San Joaquin County declares emergency as powerful storm hits California

As the next in a series of storms move through Stockton and Northern California, local schools altered bus routes and San Joaquin County declared an emergency and opened more resources for residents.

Stockton closed all city parks on Tuesday due to uprooted trees, and Stockton Unified School District adjusted their bus pickup and drop off spots.

  • Pick-up/drop-off at Angel Cruz Park will be relocated to Pulliam School at 230 Presidio Way
  • Pick up/drop off at Panella Park will be relocated to the Arnold Rue Center at 5758 Lorraine Avenue

“The governor has proclaimed a State of Emergency to support relief efforts,” SUSD spokesperson Melinda Meza said in an email to parents. “There has been some inquiry about school closures. At this point there are no school closures in the county, but we are working closely with emergency officials, county officials and city officials.”

Meza said there could be more changes, and the school district will issue another update to parents at 6:30 am Jan 5. For more information on Stockton Unified storm response, visit

San Joaquin County has opened additional storm resources for residents. Information on free sandbag locations, road and boat launch closures and warming centers can be found at

More:Everything to know for California storm prep: Stockton parks close, sandbag locations

County Director of Emergency Operations Tiffany Heyer said most of the waterways that were cause for concern during and after the weekend storm receded to “lower levels.”

As of Wednesday afternoon, she said the Mokelumne River was on the “monitor” level — the river may produce overbank flows causing minor flooding of low-lying lands and roads — particularly near Benson’s Ferry and Thornton, where the Cosumnes and Mokelumne rivers meet.

A parked car lays partially submerged on Tuesday, Jan. 3, 2023 from rising waters of the Mokelumne River at New Hope Landing RV Park near Walnut Grove.  Quickly rising waters of the river forced many of more than 50 park residents to evacuate over the weekend to move their trailers to nearby Thornton.  A handful of unoccupied trailers were unable to be moved.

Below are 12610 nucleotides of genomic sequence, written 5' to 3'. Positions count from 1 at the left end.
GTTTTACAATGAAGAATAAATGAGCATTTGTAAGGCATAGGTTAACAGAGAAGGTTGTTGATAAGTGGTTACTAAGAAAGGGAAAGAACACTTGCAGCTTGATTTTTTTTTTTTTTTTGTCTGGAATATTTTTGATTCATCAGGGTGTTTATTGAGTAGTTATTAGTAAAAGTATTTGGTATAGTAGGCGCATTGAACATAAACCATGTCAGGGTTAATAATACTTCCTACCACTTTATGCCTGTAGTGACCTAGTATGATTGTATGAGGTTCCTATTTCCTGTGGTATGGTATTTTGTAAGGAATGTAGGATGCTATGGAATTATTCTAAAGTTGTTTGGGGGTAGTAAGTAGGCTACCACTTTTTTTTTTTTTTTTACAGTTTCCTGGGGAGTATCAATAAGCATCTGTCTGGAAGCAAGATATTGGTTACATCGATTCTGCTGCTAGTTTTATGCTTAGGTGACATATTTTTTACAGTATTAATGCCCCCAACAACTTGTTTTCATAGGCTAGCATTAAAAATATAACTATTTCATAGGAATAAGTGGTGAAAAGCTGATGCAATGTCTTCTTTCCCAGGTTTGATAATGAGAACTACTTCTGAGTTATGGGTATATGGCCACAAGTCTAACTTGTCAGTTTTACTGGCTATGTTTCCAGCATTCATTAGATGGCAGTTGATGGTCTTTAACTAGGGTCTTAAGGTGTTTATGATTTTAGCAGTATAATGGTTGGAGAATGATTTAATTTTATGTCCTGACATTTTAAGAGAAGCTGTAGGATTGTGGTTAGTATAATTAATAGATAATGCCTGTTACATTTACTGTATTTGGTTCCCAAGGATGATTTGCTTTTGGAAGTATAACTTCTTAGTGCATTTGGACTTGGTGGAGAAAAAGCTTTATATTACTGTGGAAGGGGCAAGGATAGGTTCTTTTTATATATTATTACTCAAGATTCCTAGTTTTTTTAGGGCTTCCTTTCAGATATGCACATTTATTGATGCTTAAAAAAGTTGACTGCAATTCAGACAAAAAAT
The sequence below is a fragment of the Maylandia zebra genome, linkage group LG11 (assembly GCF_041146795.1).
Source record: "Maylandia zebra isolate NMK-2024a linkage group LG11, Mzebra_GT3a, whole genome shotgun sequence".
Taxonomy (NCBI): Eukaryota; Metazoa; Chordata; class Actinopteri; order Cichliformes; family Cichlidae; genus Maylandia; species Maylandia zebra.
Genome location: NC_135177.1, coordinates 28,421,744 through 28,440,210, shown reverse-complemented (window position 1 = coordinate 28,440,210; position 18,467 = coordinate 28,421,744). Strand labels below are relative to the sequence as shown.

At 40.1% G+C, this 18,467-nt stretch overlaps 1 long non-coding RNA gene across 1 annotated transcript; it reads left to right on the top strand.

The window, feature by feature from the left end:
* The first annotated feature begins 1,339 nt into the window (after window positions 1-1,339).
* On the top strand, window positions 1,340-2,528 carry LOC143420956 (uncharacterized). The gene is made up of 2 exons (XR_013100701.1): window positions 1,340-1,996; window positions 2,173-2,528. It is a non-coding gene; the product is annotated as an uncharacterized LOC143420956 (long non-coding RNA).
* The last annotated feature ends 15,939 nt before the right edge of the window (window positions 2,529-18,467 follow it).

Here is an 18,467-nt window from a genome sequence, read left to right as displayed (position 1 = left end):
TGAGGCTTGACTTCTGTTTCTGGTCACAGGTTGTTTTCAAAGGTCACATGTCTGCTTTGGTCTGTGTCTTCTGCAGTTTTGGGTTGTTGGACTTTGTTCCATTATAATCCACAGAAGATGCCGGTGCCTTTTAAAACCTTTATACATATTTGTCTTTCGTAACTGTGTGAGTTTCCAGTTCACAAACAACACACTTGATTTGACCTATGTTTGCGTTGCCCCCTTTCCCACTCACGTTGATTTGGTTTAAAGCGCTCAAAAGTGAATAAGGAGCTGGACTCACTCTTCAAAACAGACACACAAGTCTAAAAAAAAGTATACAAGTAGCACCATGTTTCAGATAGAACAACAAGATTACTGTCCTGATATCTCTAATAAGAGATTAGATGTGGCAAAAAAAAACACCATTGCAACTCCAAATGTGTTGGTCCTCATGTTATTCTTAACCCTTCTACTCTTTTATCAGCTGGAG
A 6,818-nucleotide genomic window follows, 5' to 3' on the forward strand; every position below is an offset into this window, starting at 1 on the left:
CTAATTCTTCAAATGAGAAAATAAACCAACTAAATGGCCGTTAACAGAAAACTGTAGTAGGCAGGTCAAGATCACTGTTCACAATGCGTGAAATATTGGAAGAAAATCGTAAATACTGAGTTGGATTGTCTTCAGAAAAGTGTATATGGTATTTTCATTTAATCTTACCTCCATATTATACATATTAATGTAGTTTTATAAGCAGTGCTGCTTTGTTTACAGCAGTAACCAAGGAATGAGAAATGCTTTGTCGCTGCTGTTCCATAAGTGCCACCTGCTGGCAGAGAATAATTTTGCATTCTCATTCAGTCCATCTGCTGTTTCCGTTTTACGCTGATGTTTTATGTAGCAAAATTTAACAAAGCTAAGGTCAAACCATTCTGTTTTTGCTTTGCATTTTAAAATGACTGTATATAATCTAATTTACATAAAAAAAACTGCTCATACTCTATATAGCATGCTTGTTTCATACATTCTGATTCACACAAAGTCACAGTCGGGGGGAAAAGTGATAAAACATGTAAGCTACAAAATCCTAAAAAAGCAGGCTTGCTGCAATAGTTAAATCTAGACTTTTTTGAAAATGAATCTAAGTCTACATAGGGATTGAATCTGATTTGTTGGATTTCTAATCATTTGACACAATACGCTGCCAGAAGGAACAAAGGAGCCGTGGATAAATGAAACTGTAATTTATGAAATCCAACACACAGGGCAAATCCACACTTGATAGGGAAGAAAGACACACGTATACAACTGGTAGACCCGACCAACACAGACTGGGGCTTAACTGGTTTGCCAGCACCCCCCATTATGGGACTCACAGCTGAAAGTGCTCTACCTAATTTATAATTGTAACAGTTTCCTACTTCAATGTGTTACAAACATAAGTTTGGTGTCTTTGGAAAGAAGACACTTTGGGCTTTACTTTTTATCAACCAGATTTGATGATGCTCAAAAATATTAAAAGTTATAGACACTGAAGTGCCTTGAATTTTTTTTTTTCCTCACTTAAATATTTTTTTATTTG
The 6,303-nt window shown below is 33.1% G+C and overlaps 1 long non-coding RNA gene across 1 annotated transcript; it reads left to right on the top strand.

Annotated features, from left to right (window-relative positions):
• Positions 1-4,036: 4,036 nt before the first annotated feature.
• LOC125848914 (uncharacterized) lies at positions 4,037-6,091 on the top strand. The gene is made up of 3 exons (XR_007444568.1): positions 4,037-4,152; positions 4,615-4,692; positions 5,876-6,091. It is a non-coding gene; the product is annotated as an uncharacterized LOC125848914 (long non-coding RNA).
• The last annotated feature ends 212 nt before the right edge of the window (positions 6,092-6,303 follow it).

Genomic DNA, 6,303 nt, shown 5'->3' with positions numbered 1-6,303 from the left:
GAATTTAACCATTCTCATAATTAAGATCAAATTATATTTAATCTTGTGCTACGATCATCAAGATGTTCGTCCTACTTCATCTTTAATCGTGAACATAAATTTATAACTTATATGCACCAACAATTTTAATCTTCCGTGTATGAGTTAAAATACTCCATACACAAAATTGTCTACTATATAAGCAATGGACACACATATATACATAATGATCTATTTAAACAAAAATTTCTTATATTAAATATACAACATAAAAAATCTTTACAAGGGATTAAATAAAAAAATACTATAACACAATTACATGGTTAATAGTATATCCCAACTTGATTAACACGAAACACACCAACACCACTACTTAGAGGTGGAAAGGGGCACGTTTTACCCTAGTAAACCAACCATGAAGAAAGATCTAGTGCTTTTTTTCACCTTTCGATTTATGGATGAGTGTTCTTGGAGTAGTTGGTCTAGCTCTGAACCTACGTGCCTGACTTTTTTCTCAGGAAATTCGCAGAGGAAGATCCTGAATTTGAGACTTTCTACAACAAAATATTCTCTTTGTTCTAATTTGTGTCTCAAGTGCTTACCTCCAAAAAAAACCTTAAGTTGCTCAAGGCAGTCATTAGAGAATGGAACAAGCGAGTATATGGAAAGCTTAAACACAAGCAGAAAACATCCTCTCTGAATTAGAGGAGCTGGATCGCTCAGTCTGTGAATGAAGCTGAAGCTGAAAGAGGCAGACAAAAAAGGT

“We aren’t seeing major impacts on levee systems and things that we’ve typically seen in the past,” Heyer said. “However, this is a major storm that is fairly unpredictable.”

Heyer said crews are working through homeless encampments along waterways to get people into shelters, and that the county is better prepared to handle the next set of storms with most public agencies now on 24-hour standby to respond to the coming storms.

More:‘Avoid travel as much as possible’: Stockton road closures, flooding info ahead of storm

“Everything that happened in the last 48 hours or so, it really caught everybody by surprise … nobody, not even the Weather Service expected it to play out the way it did,” Heyer said. “We are monitoring (the waterways) and if the situation changes, we would initiate evacuation warnings or orders and give people as much time as possible to make sure they can get out of those areas.”

Newly appointed County Chair Robert Rickman ratified San Joaquin County Office of Emergency Services’ emergency declaration at a brief Board of Supervisors meeting on Wednesday. The city of Stockton also declared an emergency several days ago.

The declarations allow local, state and federal officials to mobilize resources in responding to needs in communities dealing with emergencies.

Supervisor Steve Ding — who was sworn in along with Supervisor Paul Canepa — was in public service during the 1997 Northern California floods when working with former Congressman Richard Pombo.

“That’s when your mettle gets tested,” Ding said. “Over the next couple of weeks we’re going to have some challenges — I think we’re going to be ready to go.”

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